touted as an effective germ-killer, offered no advantages over antibiotics in
preventing wound infection in patients receiving peritoneal dialysis for kidney
failure, a study said Wednesday.
Over the last decade, honey
has gained a reputation as a cheap, safe and effective way of preventing wound
infection by bacteria and fungi, even combating germs that are becoming
resistant to antibiotics.
This boosted hopes that it
could be used for patients undergoing peritoneal dialysis to clean their blood
after suffering kidney failure.
Peritoneal dialysis – used
by more than 200 000 people daily – entails inserting a catheter in the
peritoneum, the thin membrane that surrounds the organs in the abdomen.
The treatment is
life-saving, but prone to dangerous infection either at the entry point on the
skin or in the peritoneum.
In a study published in The
Lancet Infectious Diseases, doctors in Australia and New Zealand tested
medical-grade honey – honey that has been sterilised for medical use – in a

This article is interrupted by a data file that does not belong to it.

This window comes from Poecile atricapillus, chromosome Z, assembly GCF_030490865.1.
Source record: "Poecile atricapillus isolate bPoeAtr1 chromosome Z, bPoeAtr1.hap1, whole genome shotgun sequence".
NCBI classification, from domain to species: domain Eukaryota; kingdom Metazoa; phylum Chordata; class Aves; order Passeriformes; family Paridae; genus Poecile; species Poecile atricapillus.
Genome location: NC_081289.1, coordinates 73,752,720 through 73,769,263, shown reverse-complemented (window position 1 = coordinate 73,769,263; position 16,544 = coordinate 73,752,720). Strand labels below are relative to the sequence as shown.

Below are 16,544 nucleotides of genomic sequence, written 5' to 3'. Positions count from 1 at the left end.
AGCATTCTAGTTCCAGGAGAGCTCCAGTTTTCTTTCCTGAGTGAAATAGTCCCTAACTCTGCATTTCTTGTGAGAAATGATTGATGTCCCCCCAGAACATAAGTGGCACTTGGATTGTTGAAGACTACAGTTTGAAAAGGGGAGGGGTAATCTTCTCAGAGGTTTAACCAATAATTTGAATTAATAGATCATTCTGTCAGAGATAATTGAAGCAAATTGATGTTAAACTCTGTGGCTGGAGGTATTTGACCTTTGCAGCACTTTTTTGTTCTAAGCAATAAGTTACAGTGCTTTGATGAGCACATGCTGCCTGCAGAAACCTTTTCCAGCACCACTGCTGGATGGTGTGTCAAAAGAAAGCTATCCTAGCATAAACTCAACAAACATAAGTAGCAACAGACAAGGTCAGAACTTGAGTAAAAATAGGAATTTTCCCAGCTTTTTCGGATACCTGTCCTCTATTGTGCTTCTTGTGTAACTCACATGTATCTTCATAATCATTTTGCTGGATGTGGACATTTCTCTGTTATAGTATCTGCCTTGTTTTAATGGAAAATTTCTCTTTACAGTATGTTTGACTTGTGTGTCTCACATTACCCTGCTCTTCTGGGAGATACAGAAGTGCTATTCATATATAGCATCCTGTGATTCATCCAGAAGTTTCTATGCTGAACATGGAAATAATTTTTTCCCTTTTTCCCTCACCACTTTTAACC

group of 371 volunteers.
Half of the group were
given a daily application of 10 milligrams of honey on the site of the catheter
insertion, alongside standard wound care.
The other half were
assigned to a "control", or comparison group.
They were given nasal swabs
to test for the presence of the bacterium Staphylococcus aureus, and given the
antibiotic mupirocin if this proved positive, and just standard wound care if
the test proved negative.
No significant difference
The researchers found no
significant difference in the risk of wound infection between the two groups.
Patients in the honey group
had an average of 16 months until their first infection, and patients in the
control group had an average of 17.7 months.
But there was disappointing
news that came from patients with diabetes.
Among this sub-group, the
time to first infection was much faster – 11.6 months on average – and the
risk of peritonitis – inflammation of the peritoneum – was almost twice as
high compared to patients with diabetes in the control group.
"While the fact that
honey doesn't contribute to antibacterial resistance makes it an attractive
option for preventing infection at wound sites, our results suggest that honey
cannot be routinely recommended for the prevention of infections related to
peritoneal dialysis," concluded Professor David Johnson at the
Australasian Kidney Trials Network at the University of Queensland.
Johnson also reported a
high rate of withdrawal from the study in the honey group.
"This suggests that
patients may have found the daily application of honey to the wound site
uncomfortable or inconvenient," he said.